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Spencer Baird and Ichthyology at the Smithsonian
Theodore Nicholas Gill (1837-1914)
The eminent ichthyologist and professor of zoology at George Washington University, Theodore Gill, was associated with the Smithsonian for over fifty years. Although he maintained an office at the Smithsonian and spent countless hours studying the museum specimens, for most of that time he was not a part of the paid scientific staff. Nevertheless, his name is indelibly linked to the Smithsonian, and he contributed greatly to the Smithsonian's reputation for scientific excellence.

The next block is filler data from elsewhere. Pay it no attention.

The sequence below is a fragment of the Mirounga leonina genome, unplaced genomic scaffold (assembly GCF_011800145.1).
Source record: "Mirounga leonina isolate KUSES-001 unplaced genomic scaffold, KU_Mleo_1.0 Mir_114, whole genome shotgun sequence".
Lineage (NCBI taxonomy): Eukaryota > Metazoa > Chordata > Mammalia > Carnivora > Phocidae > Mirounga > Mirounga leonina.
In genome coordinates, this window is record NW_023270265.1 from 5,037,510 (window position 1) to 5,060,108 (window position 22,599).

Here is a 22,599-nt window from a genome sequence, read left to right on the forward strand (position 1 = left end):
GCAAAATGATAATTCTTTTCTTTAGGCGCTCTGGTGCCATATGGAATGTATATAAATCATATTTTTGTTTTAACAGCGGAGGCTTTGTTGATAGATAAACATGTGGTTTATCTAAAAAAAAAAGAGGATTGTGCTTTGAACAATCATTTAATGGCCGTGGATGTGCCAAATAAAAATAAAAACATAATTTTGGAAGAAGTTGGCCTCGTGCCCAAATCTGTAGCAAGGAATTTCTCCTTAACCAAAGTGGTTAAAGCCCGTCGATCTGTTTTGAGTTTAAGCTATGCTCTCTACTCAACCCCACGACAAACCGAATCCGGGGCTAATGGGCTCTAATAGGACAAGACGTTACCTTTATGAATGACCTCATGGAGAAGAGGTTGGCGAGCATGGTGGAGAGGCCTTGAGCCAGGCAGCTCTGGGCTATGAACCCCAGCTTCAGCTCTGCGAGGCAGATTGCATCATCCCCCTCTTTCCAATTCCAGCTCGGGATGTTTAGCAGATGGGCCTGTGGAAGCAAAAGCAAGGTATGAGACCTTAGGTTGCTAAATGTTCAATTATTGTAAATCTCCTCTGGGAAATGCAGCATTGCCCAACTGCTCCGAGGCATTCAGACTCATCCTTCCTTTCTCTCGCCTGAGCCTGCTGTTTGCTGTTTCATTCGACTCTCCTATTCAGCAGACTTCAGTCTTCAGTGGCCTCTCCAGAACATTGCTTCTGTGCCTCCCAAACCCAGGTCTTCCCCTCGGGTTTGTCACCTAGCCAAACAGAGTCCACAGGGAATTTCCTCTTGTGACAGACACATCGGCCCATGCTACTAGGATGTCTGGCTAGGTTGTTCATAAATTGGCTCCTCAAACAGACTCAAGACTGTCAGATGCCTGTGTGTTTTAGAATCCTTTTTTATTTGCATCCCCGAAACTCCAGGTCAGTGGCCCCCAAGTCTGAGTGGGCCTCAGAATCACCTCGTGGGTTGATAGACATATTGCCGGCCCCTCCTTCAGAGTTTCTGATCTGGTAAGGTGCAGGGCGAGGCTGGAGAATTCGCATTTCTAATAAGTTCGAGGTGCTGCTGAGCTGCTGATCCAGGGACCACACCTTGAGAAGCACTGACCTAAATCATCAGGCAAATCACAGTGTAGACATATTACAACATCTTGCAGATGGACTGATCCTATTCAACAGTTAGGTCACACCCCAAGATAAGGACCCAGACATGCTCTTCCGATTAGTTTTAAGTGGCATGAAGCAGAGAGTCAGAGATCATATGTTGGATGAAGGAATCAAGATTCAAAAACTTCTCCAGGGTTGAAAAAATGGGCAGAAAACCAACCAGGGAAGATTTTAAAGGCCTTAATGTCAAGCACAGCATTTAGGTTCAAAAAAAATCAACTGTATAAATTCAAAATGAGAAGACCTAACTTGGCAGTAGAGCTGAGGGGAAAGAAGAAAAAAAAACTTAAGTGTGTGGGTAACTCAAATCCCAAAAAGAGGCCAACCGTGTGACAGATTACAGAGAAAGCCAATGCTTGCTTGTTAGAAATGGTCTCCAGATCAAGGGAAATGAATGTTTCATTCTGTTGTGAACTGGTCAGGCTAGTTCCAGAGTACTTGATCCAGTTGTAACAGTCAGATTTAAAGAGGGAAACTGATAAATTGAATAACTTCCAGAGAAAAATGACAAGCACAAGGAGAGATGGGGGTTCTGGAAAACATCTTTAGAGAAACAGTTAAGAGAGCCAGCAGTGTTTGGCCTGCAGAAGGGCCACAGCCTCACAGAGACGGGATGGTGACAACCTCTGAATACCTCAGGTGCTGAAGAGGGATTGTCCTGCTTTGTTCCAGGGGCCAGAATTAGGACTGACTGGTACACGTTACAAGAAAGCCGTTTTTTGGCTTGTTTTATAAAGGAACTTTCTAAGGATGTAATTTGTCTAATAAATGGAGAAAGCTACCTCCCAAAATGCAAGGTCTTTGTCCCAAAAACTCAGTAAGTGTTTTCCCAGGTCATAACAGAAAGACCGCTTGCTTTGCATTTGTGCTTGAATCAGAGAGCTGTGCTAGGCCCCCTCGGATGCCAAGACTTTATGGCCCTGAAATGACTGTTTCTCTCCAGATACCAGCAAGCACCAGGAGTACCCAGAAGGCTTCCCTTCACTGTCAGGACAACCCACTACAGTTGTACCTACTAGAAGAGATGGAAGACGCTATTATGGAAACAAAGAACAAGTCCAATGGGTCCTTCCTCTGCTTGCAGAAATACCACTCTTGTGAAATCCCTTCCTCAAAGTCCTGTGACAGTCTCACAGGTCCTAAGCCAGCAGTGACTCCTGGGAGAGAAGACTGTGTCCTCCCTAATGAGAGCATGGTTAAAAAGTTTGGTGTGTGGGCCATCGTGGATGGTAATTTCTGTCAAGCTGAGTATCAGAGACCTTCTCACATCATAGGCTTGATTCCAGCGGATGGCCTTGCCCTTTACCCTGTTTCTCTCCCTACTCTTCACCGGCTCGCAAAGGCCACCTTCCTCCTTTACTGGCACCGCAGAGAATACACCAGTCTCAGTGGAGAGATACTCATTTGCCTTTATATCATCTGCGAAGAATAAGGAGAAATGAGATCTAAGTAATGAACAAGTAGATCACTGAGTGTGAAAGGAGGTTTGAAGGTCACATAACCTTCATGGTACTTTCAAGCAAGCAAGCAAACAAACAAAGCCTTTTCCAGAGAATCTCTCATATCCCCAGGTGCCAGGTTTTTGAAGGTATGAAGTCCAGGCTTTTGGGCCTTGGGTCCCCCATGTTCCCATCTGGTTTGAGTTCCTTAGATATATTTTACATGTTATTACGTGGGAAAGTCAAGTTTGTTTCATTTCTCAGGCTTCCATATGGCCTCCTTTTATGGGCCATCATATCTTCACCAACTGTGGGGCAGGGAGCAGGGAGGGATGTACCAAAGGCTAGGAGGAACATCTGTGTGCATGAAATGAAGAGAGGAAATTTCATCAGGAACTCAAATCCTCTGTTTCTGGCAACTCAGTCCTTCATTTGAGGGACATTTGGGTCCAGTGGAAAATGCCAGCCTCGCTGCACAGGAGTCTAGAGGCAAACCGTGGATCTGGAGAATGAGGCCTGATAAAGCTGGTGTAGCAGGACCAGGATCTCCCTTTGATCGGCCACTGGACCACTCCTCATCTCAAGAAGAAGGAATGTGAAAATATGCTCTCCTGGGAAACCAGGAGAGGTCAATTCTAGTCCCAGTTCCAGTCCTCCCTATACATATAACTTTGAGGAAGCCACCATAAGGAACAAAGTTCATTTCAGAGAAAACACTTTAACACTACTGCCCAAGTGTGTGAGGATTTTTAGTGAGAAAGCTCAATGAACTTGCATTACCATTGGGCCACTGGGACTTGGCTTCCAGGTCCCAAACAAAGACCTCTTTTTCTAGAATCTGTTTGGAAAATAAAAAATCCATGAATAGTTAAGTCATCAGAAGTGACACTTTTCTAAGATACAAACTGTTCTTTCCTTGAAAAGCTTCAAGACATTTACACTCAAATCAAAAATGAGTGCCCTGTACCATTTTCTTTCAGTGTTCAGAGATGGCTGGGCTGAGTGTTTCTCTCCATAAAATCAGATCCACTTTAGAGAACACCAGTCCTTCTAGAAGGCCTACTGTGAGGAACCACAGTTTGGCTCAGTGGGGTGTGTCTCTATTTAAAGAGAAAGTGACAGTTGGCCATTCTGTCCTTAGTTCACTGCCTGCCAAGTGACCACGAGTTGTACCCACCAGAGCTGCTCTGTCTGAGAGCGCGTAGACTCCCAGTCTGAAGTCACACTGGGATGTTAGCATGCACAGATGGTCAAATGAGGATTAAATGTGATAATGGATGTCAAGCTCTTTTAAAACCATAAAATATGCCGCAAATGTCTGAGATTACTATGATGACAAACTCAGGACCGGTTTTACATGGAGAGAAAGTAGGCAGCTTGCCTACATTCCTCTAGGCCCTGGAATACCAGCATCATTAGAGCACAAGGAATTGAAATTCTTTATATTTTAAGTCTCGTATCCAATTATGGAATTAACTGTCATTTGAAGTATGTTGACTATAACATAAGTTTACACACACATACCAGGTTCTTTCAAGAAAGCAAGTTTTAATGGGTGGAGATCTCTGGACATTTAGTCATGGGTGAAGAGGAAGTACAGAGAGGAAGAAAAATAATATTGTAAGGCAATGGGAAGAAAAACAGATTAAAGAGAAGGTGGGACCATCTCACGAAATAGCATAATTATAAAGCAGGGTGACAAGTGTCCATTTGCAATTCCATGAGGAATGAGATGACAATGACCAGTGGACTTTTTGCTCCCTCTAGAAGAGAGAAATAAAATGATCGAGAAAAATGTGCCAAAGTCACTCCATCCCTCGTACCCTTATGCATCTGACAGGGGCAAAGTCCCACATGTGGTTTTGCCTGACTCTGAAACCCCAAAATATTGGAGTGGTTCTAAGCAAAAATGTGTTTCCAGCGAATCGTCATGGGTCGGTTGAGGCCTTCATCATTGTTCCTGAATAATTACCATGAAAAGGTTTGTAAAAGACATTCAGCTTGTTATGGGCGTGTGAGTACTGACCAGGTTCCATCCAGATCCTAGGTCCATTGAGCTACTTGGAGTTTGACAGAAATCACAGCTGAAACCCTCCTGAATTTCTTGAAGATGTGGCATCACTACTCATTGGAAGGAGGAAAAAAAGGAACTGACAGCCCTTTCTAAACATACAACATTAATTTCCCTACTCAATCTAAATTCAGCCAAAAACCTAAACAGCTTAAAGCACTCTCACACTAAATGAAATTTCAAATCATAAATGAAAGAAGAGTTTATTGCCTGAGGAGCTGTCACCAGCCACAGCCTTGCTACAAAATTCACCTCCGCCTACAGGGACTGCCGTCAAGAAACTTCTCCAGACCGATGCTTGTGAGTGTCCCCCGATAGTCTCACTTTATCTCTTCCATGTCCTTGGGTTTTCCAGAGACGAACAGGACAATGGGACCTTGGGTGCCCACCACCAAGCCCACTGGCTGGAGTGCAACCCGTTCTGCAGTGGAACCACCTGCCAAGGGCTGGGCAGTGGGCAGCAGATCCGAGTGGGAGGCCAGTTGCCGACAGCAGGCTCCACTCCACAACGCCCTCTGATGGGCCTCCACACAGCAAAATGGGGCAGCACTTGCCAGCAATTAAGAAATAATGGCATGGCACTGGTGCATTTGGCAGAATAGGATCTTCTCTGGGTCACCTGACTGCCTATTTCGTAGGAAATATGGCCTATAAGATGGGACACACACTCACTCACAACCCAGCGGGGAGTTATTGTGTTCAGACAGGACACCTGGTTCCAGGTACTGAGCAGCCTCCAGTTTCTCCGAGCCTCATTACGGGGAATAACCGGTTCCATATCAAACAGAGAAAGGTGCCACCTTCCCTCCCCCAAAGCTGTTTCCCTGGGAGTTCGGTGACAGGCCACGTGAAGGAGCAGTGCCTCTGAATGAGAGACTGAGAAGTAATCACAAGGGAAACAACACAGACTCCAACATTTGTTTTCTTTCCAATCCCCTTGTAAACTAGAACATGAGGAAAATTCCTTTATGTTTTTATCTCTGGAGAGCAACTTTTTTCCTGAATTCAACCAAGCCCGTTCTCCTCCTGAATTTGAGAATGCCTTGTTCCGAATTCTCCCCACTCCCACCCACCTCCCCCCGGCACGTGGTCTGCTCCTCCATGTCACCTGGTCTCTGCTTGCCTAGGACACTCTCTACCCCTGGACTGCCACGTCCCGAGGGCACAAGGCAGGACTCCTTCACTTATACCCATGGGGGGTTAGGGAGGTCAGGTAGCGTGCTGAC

Theodore Gill was born in New York City. His father wanted young Theodore to become a clergyman and made sure that his son received a good education soundly based in the classics. Theology held no attraction for Gill, and he decided to study law instead, eventually joining an uncle's law firm. His true interests, however, lay in science and nature. His visits to the great Fulton Fish Market and his proximity to the maritime traffic of the port of New York led him toward the study of fishes. Science offered few opportunities for employment in those days, but Gill managed to obtain a scholarship from the Wagner Free Institute of Science in Philadelphia, which enabled him to pursue his studies. He began to extend his network of acquaintances, and in 1856 he met the invertebrate zoologist William Stimpson, who had recently returned from the North Pacific Exploring Expedition and was working at the Smithsonian. Stimpson returned to Washington and told Spencer Baird about the young naturalist he had met in New York. Baird and Gill became acquainted through correspondence, and Baird arranged to publish Gill's report on the fishes of New York in the Smithsonian Annual Report for 1856. In December, 1857, Gill visited Washington in preparation for an expedition he was about to make to the West Indies. There he met in person both Baird and Smithsonian Secretary Joseph Henry. It was the beginning of a lifelong association with the Smithsonian.